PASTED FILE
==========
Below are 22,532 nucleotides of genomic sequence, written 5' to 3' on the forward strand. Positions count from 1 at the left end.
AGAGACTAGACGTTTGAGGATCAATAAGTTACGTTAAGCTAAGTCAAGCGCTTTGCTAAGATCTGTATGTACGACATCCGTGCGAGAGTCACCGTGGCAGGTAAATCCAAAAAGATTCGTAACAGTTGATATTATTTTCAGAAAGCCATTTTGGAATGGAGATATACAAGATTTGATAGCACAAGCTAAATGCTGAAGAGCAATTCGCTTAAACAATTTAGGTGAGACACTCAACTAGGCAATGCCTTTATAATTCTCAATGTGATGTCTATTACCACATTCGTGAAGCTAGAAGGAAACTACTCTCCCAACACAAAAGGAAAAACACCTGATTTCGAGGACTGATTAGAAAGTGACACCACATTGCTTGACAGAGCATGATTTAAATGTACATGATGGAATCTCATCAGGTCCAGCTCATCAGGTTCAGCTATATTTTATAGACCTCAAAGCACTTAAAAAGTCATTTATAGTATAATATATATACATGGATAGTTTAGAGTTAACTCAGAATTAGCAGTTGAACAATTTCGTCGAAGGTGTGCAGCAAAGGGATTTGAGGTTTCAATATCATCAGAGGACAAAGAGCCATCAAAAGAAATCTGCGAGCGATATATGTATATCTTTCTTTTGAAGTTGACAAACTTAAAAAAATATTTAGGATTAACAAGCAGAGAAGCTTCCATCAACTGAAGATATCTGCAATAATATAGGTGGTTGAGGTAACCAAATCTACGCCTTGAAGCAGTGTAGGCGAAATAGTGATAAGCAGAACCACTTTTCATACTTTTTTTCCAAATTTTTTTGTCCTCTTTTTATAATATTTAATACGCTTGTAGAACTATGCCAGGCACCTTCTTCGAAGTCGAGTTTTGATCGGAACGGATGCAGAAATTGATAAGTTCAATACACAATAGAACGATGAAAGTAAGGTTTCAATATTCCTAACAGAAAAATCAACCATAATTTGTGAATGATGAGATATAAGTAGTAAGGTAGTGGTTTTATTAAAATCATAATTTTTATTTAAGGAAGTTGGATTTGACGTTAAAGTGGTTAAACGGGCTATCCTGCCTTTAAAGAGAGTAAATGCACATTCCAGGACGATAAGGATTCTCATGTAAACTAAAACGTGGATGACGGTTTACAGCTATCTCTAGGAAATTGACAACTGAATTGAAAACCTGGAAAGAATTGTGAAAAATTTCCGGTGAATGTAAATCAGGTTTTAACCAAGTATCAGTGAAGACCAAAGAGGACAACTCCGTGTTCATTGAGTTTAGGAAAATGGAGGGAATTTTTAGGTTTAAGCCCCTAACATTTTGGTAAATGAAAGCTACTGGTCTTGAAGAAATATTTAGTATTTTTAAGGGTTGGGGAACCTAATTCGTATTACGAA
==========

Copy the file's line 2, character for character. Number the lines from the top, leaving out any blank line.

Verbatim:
AGAGACTAGACGTTTGAGGATCAATAAGTTACGTTAAGCTAAGTCAAGCGCTTTGCTAAGATCTGTATGTACGACATCCGTGCGAGAGTCACCGTGGCAGGTAAATCCAAAAAGATTCGTAACAGTTGATATTATTTTCAGAAAGCCATTTTGGAATGGAGATATACAAGATTTGATAGCACAAGCTAAATGCTGAAGAGCAATTCGCTTAAACAATTTAGGTGAGACACTCAACTAGGCAATGCCTTTATAATTCTCAATGTGATGTCTATTACCACATTCGTGAAGCTAGAAGGAAACTACTCTCCCAACACAAAAGGAAAAACACCTGATTTCGAGGACTGATTAGAAAGTGACACCACATTGCTTGACAGAGCATGATTTAAATGTACATGATGGAATCTCATCAGGTCCAGCTCATCAGGTTCAGCTATATTTTATAGACCTCAAAGCACTTAAAAAGTCATTTATAGTATAATATATATACATGGATAGTTTAGAGTTAACTCAGAATTAGCAGTTGAACAATTTCGTCGAAGGTGTGCAGCAAAGGGATTTGAGGTTTCAATATCATCAGAGGACAAAGAGCCATCAAAAGAAATCTGCGAGCGATATATGTATATCTTTCTTTTGAAGTTGACAAACTTAAAAAAATATTTAGGATTAACAAGCAGAGAAGCTTCCATCAACTGAAGATATCTGCAATAATATAGGTGGTTGAGGTAACCAAATCTACGCCTTGAAGCAGTGTAGGCGAAATAGTGATAAGCAGAACCACTTTTCATACTTTTTTTCCAAATTTTTTTGTCCTCTTTTTATAATATTTAATACGCTTGTAGAACTATGCCAGGCACCTTCTTCGAAGTCGAGTTTTGATCGGAACGGATGCAGAAATTGATAAGTTCAATACACAATAGAACGATGAAAGTAAGGTTTCAATATTCCTAACAGAAAAATCAACCATAATTTGTGAATGATGAGATATAAGTAGTAAGGTAGTGGTTTTATTAAAATCATAATTTTTATTTAAGGAAGTTGGATTTGACGTTAAAGTGGTTAAACGGGCTATCCTGCCTTTAAAGAGAGTAAATGCACATTCCAGGACGATAAGGATTCTCATGTAAACTAAAACGTGGATGACGGTTTACAGCTATCTCTAGGAAATTGACAACTGAATTGAAAACCTGGAAAGAATTGTGAAAAATTTCCGGTGAATGTAAATCAGGTTTTAACCAAGTATCAGTGAAGACCAAAGAGGACAACTCCGTGTTCATTGAGTTTAGGAAAATGGAGGGAATTTTTAGGTTTAAGCCCCTAACATTTTGGTAAATGAAAGCTACTGGTCTTGAAGAAATATTTAGTATTTTTAAGGGTTGGGGAACCTAATTCGTATTACGAA